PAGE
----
It would also be a good idea to have a waterproof map bag to keep the map dry should it rain.
You can use a GPS (Global Positioning System) to help you plot and navigate your hiking route, but don’t rely on this too much. Why? If the batteries run out, or no signal then you could get lost or deviate from the route. Should this happen, then the map will help to get you back to safety.
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In sunny conditions even if it isn’t hot, you can still get sun burnt. Sun burn isn’t good for your skin and can lead to skin cancer. So, to protect yourself, always apply sun screen, even if it is a cloudy day.
Sun protection comes in different forms, from cream, to the spray that you rub in, to SPF lip balm. If you are light skinned, you’ll need a high SPF, always pack this and apply sun screen prior and during the hike.
The sun can be very bright, sunglasses, hat and protective clothing will help with keeping the sun from your face and from burning.
A spare set of lightweight clothing should be included, in the event the weather changes and you need to change.
Take into consideration the altitude you’ll be climbing, the higher you climb the colder it will become. Pack layers to keep you warm when you get cold and those will soon come off when you get hot. At lower altitudes, wear cool, breathable clothing. In colder climates, wear base layers, they will keep you very warm and toasty.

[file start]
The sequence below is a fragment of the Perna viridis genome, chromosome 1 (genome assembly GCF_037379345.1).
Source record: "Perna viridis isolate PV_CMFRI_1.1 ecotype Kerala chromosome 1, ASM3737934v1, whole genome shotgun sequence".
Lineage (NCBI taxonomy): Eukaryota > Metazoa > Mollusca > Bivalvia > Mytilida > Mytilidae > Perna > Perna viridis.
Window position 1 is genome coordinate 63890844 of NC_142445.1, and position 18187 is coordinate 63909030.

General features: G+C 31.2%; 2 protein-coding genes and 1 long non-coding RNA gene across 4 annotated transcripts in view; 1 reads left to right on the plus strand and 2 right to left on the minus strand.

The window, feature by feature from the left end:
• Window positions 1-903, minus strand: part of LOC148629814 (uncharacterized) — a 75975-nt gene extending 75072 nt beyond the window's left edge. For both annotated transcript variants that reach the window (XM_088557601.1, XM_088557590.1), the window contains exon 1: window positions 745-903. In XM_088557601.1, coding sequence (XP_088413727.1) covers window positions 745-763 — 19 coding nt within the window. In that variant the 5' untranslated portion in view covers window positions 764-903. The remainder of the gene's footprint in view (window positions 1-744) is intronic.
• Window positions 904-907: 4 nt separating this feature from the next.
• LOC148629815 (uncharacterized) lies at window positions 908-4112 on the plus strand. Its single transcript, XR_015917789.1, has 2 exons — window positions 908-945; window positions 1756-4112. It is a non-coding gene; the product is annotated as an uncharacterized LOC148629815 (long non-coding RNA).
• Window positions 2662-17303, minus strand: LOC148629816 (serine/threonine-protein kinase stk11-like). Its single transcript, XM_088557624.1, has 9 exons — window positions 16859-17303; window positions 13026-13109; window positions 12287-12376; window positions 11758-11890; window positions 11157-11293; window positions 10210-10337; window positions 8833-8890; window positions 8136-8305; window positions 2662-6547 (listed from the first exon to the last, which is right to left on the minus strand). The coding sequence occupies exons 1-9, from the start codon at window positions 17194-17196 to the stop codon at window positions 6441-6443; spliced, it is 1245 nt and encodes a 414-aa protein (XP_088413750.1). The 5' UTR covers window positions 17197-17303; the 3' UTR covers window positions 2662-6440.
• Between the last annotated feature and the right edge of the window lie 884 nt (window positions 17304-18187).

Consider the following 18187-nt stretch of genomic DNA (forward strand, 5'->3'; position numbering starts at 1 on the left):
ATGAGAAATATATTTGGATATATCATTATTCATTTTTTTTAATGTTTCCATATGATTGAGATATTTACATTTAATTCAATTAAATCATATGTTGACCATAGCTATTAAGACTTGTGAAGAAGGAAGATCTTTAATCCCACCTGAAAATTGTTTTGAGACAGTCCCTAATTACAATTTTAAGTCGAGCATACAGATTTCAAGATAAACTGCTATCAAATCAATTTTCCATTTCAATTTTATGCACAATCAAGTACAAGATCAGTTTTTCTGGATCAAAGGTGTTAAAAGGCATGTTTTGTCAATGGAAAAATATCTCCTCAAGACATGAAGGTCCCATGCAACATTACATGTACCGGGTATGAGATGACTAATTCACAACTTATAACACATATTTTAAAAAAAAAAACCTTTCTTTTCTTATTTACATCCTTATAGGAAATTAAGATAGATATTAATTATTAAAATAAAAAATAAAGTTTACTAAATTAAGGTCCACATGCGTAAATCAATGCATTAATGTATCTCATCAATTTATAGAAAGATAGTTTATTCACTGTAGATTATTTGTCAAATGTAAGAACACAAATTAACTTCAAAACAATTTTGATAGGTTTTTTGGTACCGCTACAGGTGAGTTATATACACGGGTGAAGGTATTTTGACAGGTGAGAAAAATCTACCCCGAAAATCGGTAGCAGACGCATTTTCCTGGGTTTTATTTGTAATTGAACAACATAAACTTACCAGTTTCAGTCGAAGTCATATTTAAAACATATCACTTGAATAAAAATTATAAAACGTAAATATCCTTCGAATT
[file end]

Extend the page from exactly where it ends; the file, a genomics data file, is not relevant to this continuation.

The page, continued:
You should pack only clothing that will dry quickly.
We would recommend taking wet weather gear with you, so should it rain, your clothing will stay dry.
I’ll be doing a day hike, why will I need a torch?
If you have planned your trip well and left early enough, then you shouldn’t need it, but take one just in case you do get delayed or lost. As darkness approaches, use the torch to see the trail ahead of you.
Make sure there is enough charge in the battery and bring spare batteries.
First aid kit
A first aid kit is a must.
Any minor injury or illness, can easily be treatable by yourself.